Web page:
Hospitals continue to discharge a fairly consistent share of their patients to skilled nursing facilities, but home health has seen a spike in admissions amid a shifting reimbursement landscape and changing consumer preferences.
Acute-care hospitals released 22% of their patients into skilled nursing facilities during the first quarter of 2018, according to data released Wednesday from Excel Health, an Atlanta-based data analytics firm. SNFs led the pack among post-acute care settings, with home health agencies accounting for 20% of hospital discharges. Hospices and inpatient rehabilitation facilities (IRFs) took in 4% of discharges each, with long-term care hospitals seeing just 1% of patients.
That leaves 49% of hospital patients who are discharged without any post-acute care instructions, with that percentage climbing into the 60% range in the less-populous western states — with higher discharge recommendation rates in the East, Excel observed.
While those percentages have remained static over recent quarters, Excel noted that home health agencies have seen a “dramatic increase” in admissions growth between 2016 and 2017, with a particularly rough flu season generating demand for the services. Though Excel was careful to note that the trend may be temporary, and not necessarily representative of a sea change in preferences, home health agencies enjoyed a 1.8% boost in admissions in the fourth quarter of 2017.
But Excel also predicted that the upcoming Patient-Driven Payment Model for skilled nursing facilities could only accelerate this trend when the new structure takes effect in fall 2019.
“As SNF stays become shorter due to Patient Driven Payment Model’s (PDPM) therapy adjustment factors, and with continued focus on avoidable hospital readmissions from SNFs, we may see a shift in Medicare expenditures, with more patients being referred to home health following rehabilitation stays,” the company noted in its report.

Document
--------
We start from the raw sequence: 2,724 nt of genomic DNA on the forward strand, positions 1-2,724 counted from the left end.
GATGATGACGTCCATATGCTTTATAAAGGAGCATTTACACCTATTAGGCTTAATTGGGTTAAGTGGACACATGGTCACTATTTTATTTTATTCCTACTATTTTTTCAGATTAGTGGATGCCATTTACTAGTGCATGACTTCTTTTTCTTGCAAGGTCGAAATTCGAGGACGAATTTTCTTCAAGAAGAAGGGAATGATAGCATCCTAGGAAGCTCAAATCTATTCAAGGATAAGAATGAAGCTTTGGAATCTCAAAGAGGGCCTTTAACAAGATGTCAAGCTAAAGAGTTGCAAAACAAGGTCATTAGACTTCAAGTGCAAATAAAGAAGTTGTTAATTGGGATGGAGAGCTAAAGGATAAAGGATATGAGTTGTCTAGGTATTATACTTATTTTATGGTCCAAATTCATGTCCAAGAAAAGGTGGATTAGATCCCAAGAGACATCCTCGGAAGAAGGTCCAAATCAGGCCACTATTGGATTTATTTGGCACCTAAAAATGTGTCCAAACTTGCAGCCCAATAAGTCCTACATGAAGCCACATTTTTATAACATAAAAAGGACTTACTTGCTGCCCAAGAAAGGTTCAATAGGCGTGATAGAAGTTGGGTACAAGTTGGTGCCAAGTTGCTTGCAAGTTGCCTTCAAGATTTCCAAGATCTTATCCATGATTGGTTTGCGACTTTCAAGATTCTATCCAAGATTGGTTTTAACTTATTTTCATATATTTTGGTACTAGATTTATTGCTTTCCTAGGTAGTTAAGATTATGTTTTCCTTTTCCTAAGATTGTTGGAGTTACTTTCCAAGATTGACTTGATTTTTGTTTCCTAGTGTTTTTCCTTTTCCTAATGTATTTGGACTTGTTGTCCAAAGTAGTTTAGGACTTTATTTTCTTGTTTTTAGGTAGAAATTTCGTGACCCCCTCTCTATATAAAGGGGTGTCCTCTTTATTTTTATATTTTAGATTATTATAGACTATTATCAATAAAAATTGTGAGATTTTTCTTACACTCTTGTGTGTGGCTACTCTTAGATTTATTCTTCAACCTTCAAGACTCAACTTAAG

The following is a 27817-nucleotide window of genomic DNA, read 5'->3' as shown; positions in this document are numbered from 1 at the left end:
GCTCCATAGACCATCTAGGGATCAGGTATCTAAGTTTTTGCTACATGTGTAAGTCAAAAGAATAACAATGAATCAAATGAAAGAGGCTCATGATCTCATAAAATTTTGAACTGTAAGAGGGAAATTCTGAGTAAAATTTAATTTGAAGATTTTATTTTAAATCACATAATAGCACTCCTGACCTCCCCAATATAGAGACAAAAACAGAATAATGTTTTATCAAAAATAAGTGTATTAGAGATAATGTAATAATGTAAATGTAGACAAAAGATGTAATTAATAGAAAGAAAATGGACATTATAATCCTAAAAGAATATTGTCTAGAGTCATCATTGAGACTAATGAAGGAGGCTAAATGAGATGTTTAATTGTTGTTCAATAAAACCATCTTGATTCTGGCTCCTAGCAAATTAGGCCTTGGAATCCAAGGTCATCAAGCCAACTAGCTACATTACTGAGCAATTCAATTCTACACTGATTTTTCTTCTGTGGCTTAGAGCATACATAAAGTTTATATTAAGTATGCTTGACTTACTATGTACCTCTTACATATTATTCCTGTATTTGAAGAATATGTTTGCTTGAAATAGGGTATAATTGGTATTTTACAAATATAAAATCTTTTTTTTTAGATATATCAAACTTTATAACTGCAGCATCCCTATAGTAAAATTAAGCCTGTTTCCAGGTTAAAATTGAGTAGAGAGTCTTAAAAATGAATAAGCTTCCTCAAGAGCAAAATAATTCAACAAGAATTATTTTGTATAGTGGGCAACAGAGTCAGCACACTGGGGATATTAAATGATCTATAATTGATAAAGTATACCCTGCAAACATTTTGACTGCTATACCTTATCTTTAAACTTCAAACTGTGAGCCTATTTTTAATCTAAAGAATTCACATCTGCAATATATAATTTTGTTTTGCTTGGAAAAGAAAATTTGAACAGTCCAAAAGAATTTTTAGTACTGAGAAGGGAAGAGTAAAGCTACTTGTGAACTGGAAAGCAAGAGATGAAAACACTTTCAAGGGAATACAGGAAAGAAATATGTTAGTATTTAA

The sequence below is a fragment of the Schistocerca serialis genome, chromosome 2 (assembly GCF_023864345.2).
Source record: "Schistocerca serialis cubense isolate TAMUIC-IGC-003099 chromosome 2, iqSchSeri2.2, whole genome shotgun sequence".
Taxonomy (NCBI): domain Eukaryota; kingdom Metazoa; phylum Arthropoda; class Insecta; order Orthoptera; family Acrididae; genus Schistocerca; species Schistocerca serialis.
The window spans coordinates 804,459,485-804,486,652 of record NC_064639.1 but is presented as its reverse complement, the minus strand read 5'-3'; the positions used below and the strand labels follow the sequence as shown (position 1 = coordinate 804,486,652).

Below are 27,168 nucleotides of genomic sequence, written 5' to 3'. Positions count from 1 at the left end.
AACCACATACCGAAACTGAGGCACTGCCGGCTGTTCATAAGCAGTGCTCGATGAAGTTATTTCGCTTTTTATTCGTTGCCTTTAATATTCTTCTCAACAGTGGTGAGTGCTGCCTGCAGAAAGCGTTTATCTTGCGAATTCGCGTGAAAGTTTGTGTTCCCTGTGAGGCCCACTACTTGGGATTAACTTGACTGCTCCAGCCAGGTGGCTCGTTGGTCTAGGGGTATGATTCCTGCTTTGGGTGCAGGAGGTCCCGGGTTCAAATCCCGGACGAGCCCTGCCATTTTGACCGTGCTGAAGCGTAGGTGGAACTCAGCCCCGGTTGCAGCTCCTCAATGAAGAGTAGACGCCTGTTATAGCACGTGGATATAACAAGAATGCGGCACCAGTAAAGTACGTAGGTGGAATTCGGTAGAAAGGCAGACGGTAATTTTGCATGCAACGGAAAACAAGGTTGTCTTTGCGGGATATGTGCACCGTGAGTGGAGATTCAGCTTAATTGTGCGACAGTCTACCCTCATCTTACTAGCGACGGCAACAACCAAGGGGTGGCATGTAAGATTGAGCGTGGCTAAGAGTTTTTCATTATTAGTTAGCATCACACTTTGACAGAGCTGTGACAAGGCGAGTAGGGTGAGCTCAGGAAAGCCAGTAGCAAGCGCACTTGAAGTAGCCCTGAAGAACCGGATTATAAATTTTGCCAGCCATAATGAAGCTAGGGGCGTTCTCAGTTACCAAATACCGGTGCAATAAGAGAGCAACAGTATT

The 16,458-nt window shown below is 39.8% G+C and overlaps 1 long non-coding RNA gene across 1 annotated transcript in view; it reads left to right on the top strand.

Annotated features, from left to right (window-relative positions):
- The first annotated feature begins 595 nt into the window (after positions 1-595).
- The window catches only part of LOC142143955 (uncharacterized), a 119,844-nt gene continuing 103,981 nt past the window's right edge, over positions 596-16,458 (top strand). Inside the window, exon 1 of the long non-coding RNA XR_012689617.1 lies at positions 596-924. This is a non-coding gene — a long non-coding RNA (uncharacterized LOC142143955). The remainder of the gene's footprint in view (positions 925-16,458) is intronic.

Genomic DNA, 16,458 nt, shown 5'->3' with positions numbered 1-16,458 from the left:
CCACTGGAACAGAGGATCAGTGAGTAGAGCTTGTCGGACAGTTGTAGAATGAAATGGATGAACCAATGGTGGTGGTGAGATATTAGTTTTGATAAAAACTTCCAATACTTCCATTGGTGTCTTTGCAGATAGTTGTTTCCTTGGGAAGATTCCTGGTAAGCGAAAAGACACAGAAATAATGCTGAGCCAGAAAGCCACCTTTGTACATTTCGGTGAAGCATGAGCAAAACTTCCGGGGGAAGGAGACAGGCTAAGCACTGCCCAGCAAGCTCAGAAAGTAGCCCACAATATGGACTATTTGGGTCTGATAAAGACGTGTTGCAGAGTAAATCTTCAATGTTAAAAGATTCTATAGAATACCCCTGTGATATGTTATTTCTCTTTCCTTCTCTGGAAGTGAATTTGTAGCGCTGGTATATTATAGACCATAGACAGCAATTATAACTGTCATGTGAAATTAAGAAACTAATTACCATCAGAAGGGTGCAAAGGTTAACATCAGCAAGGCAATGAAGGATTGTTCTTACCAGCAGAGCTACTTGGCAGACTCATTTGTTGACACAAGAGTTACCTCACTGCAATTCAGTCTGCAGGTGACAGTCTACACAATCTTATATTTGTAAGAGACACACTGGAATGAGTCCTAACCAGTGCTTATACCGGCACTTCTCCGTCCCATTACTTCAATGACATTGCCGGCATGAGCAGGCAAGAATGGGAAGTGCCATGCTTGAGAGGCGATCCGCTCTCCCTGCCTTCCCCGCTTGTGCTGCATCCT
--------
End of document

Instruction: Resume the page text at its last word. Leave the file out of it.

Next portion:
Medicare Advantage on the rise
Excel also observed an increase in Medicare Advantage penetration during the first quarter of 2018, with 20.5 million of the nation’s 58 million total Medicare enrollees, or about 35%, participating in the managed program. That’s up from the 19.5 million figure in the fourth quarter of 2017, and running slightly above traditional estimates that have placed the overall rate of Medicare Advantage enrollment at around 33%.
Minnesota leads the nation at 58.4% Medicare Advantage enrollment — well ahead of second-place Hawaii at 45.8% — with significant penetration in Western states such as Oregon and California.
The trend is partially the result of changing demographics within the baby boomer population. Excel divides that demographic into two sub-groups: older “leading-edge” boomers, born between 1946 and 1955, and their younger “trailing-edge” counterparts, born between 1956 and 1964.
The latter group has more familiarity with Medicare Advantage plans and generally want more from their government-sponsored health care benefits. For instance, Excel cited a recent survey that found 78% of “leading-edge” boomers were satisfied with Medicare benefits and services — while 58% of the trailing-edge group had at least some dissatisfaction with it. And as more and more trailing-edge boomers age into the Medicare system, their voices and preferences will be amplified.
“Trailing-edge baby boomers are known to have more exposure to managed care plans and options that will drive their selection of benefits,” Excel noted. “They are more likely to initially subscribe to a Medicare Advantage plan offering than their older counterparts and are also more likely to change plans to fit their evolving expectations.”
Written by Alex Spanko